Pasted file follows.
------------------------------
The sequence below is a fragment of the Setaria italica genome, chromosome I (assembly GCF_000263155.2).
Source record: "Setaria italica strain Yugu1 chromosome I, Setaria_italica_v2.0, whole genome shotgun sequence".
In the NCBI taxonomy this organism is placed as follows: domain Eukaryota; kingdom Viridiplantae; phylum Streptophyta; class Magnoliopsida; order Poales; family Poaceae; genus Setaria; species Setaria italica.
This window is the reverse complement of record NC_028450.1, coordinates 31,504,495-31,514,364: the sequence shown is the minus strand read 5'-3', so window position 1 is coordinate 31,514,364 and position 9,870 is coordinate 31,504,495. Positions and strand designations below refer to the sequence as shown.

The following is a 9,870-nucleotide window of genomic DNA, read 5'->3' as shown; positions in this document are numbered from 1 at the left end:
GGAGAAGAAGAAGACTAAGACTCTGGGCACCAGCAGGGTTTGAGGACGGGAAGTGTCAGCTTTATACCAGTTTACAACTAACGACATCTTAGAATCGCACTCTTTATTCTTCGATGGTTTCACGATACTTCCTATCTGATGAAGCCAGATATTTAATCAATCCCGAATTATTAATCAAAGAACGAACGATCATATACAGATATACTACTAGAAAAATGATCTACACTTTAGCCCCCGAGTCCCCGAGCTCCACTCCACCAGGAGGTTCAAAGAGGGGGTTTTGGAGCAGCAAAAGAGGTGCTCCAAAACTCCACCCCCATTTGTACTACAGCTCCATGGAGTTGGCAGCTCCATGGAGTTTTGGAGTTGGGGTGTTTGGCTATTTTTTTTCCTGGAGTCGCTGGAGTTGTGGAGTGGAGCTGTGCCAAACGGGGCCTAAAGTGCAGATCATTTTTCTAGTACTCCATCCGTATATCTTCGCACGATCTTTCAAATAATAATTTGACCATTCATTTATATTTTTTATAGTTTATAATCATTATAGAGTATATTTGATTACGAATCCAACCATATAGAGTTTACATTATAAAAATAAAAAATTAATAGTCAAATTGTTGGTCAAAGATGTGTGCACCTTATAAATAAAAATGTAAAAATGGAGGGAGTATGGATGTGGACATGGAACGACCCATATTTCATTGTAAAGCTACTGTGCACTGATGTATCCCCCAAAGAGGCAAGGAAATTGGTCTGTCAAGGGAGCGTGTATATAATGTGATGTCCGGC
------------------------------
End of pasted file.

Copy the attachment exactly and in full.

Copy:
The sequence below is a fragment of the Setaria italica genome, chromosome I (assembly GCF_000263155.2).
Source record: "Setaria italica strain Yugu1 chromosome I, Setaria_italica_v2.0, whole genome shotgun sequence".
In the NCBI taxonomy this organism is placed as follows: domain Eukaryota; kingdom Viridiplantae; phylum Streptophyta; class Magnoliopsida; order Poales; family Poaceae; genus Setaria; species Setaria italica.
This window is the reverse complement of record NC_028450.1, coordinates 31,504,495-31,514,364: the sequence shown is the minus strand read 5'-3', so window position 1 is coordinate 31,514,364 and position 9,870 is coordinate 31,504,495. Positions and strand designations below refer to the sequence as shown.

The following is a 9,870-nucleotide window of genomic DNA, read 5'->3' as shown; positions in this document are numbered from 1 at the left end:
GGAGAAGAAGAAGACTAAGACTCTGGGCACCAGCAGGGTTTGAGGACGGGAAGTGTCAGCTTTATACCAGTTTACAACTAACGACATCTTAGAATCGCACTCTTTATTCTTCGATGGTTTCACGATACTTCCTATCTGATGAAGCCAGATATTTAATCAATCCCGAATTATTAATCAAAGAACGAACGATCATATACAGATATACTACTAGAAAAATGATCTACACTTTAGCCCCCGAGTCCCCGAGCTCCACTCCACCAGGAGGTTCAAAGAGGGGGTTTTGGAGCAGCAAAAGAGGTGCTCCAAAACTCCACCCCCATTTGTACTACAGCTCCATGGAGTTGGCAGCTCCATGGAGTTTTGGAGTTGGGGTGTTTGGCTATTTTTTTTCCTGGAGTCGCTGGAGTTGTGGAGTGGAGCTGTGCCAAACGGGGCCTAAAGTGCAGATCATTTTTCTAGTACTCCATCCGTATATCTTCGCACGATCTTTCAAATAATAATTTGACCATTCATTTATATTTTTTATAGTTTATAATCATTATAGAGTATATTTGATTACGAATCCAACCATATAGAGTTTACATTATAAAAATAAAAAATTAATAGTCAAATTGTTGGTCAAAGATGTGTGCACCTTATAAATAAAAATGTAAAAATGGAGGGAGTATGGATGTGGACATGGAACGACCCATATTTCATTGTAAAGCTACTGTGCACTGATGTATCCCCCAAAGAGGCAAGGAAATTGGTCTGTCAAGGGAGCGTGTATATAATGTGATGTCCGGC